Major Freelance Orchestras Reach Agreement

Volume CVIII, No. 6June, 2008

Jay Blumenthal
Click for larger image.
The American Symphony Orchestra (above) and the Opera Orchestra of New York are two of the ensembles that have signed new agreements with Local 802. Photos © Steve J. Sherman.
Click for larger image.

Recently, several major freelance orchestras have reached tentative agreements with Local 802.

The American Symphony Orchestra, Bronx Arts Ensemble, Little Orchestra Society, Long Island Philharmonic, Opera Orchestra of New York, Queens Symphony and Riverside Symphony have each signed memorandums of agreement which adhere to the wages, health and pension as established by the New York Pops negotiation.

These terms have become the union’s new freelance scale, as per an April 29 vote by the Executive Board. They are available in the “Wage & Contract Info” section of this website.

As Allegro went to press, a verbal agreement had also been reached with the Brooklyn Philharmonic Orchestra. The American Composers Orchestra has yet to complete its negotiations.

Going into negotiations, musicians made uniform wages and benefits a priority. A level playing field among the major freelance orchestras assures musicians that they will make the same amount per service when performing with any of these orchestras. The managements benefit as well because a level playing field keeps one orchestra from undercutting another orchestra when bidding for outside work.

Each of the new agreements contains a “health benefit shortfall fund.” Tenured musicians in these orchestras who fall short of making the union’s health plan A or B by $500 or less can request a shortfall contribution. After confirming a shortfall, the union will request a health contribution on behalf of that musician, divided among the orchestras in which the musician is a tenured member and which have a shortfall fund. Shortfall contributions are made on a first come, first served basis. Once an orchestra’s shortfall fund is used up, no further shortfall contributions can be made by that orchestra until the orchestra’s shortfall fund is replenished on Oct. 1 of each year.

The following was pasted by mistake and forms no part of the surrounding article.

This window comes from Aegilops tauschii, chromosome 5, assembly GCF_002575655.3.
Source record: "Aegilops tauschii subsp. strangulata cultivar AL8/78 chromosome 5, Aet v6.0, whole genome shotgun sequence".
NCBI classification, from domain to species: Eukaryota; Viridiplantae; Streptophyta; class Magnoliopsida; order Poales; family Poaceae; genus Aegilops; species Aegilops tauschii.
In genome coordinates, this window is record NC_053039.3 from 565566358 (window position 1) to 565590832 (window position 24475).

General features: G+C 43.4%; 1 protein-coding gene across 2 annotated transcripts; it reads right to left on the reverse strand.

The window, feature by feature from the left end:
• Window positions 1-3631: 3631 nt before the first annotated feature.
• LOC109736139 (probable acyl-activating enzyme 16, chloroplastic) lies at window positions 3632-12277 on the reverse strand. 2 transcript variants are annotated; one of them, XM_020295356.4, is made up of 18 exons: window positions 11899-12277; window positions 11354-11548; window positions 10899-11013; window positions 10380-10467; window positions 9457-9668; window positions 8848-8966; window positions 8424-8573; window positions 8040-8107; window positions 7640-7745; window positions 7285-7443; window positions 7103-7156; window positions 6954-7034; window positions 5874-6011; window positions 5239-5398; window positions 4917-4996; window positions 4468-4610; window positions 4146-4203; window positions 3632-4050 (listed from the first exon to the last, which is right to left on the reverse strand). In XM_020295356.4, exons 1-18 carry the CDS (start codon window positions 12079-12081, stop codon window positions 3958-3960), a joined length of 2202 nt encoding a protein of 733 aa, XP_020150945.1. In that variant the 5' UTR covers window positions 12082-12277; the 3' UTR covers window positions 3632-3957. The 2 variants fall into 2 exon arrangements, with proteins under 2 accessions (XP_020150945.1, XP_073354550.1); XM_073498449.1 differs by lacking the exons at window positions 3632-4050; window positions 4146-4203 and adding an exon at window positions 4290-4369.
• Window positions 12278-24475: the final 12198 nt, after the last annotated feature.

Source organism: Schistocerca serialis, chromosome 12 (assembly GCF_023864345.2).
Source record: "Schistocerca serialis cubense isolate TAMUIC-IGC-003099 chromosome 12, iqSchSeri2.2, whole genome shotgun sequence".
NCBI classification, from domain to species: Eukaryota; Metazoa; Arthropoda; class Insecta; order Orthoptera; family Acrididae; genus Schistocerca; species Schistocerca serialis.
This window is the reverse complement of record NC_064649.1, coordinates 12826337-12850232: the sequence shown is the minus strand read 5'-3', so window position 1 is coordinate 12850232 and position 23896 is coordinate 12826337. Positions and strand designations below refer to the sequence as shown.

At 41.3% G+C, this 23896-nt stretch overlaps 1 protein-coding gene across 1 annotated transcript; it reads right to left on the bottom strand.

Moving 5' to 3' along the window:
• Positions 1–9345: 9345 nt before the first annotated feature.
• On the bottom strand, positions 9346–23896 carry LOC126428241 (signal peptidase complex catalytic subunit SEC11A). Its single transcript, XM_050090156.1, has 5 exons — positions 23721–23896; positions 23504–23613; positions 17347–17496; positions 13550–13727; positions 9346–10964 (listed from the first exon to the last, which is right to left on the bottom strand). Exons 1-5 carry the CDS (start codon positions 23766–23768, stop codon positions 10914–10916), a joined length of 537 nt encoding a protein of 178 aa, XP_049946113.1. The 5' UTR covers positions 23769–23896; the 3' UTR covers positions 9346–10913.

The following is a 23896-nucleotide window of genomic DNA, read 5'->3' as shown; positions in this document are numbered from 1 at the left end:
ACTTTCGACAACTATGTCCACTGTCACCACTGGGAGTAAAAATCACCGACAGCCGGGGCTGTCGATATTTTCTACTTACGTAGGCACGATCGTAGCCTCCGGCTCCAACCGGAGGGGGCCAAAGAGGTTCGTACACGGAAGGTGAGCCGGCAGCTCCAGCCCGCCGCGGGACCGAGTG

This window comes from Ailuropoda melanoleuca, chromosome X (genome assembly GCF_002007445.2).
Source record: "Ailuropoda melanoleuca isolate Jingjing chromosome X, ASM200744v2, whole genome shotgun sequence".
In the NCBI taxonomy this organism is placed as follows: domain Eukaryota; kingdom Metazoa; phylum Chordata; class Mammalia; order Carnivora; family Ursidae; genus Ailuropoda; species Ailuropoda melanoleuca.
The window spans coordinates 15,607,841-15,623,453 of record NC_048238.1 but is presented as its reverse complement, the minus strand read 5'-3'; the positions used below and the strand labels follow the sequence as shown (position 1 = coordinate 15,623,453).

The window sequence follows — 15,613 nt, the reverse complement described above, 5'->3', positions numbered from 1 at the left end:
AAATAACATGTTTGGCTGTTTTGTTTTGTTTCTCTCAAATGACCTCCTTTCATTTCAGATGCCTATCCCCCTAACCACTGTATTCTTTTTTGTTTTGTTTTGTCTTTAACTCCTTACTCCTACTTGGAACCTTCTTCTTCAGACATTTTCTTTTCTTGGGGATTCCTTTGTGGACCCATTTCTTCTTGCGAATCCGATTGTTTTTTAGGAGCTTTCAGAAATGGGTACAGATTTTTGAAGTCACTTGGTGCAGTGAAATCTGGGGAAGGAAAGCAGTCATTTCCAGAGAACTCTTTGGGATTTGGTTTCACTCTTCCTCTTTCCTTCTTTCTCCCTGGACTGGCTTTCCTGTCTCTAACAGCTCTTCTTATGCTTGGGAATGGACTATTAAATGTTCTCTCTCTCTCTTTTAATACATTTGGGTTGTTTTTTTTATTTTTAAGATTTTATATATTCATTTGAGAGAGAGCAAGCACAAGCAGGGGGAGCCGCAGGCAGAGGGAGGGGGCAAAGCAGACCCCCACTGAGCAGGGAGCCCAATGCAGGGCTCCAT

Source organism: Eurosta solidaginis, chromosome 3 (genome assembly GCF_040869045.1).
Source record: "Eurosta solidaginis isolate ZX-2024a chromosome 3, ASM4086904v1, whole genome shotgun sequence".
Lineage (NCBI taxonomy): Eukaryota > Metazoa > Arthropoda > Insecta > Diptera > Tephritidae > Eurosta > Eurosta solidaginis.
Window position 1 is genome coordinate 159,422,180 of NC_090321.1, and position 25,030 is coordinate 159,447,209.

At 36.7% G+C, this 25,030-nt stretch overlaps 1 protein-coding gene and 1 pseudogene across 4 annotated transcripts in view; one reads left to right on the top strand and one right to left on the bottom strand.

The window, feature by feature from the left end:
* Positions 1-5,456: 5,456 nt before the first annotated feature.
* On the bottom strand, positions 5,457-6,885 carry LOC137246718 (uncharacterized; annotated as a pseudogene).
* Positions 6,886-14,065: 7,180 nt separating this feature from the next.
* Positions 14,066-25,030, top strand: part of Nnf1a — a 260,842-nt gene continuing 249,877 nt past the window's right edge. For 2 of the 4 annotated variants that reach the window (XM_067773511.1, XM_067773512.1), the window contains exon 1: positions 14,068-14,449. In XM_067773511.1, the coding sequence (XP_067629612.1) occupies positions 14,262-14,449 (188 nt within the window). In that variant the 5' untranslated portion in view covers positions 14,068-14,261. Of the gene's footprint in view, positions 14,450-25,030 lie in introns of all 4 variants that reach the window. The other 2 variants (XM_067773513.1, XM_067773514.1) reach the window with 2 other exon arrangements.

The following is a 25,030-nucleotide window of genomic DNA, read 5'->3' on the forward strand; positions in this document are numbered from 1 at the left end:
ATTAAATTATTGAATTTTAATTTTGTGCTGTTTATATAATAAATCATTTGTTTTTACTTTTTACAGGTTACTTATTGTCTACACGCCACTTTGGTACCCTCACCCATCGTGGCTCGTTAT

(In order to receive a Plan A shortfall contribution, musicians must have paid their Plan A premium. Plan B requires no premium.)

Melanie Bradford, orchestra committee chair for the Little Orchestra Society, told Allegro, “I was pleased that management recognized that musicians falling off the health plan was a huge concern and stepped up to the plate to make the health shortfall fund happen.”

A recurring theme heard from those across the table was that per-service health contributions had risen precipitously during the term of the last contract.

Our position was that rising health costs were a concern for the entire nation and required a national solution. That said, we understood management’s position that unlimited liability for rising health costs had become untenable.

Therefore we agreed to a per-service health contribution cap of $50 per performance and $16 per rehearsal in the event the trustees of the health plan raise the employer contribution amount. (The current amounts are $1,400 for Plan A and $500 for Plan B per six month period.)

Pension has always been a negotiation priority for working musicians. The increase in the pension rate to 15 percent of gross scale wages in the third year of the new contracts helps to ameliorate the pension fund’s decision to reduce the multiplier in recent years.

Lanny Paykin, a member of the Brooklyn Philharmonic and American Composers Orchestra, told Allegro, “Being on two orchestra committees simultaneously has made me keenly aware of the importance of rank-and-file involvement in the bargaining process. Issues that arise from management must be vetted and analyzed as only players can do.”

I would like to express my heartfelt gratitude to all of the committee members involved in the major freelance orchestra negotiations as well as union counsel Harvey Mars and Senior Concert Rep Karen Fisher. Their dedication and hard work has resulted in significant improvements in these contracts.

If you perform with a major freelance orchestra, please take a moment to thank your committee members personally. They are most deserving of your praise. See box below for a list of committee members.

American Composers Orchestra
Robert Biddlecome; Eugene Moye; Lanny Paykin; Sander Strenger; Mary Whitaker.
American Symphony Orchestra

John Babich; Adria Benjamin; Jeffrey Caswell; Jeffrey Lang; Eugene Moye.
Brooklyn Philharmonic

Louis Bruno; Wayne Du Maine; Dan Gerhard; Lanny Paykin; Andrew Seligson; Jessica Troy; David Wechsler.
Little Orchestra Society

Melanie Bradford; Michael Gillette; Howard Hall; David Heiss; Susan Jolles.
Long Island Philharmonic

John Babich; David Creswell; Valerie Levy; David Read; Jay Schulman.
New York Pops

Louis Bruno; Yana Goichman; Daryl Goldberg; Christine Ims; Susan Panny.
Opera Orchestra of New York

Lawrence Benz; Christine Ims; Valerie Levy; Eugene Moye; Gabriel Schaff.
Queens Symphony Orchestra

Francisco Donaruma; Laurance Fader; Jules Hirsh; David Moore; Andrew Seligson.
Riverside Symphony

Sarah Adams; Leise Anschutz; Louis Hanzlick; Gail Kruvand; Richard Sosinsky.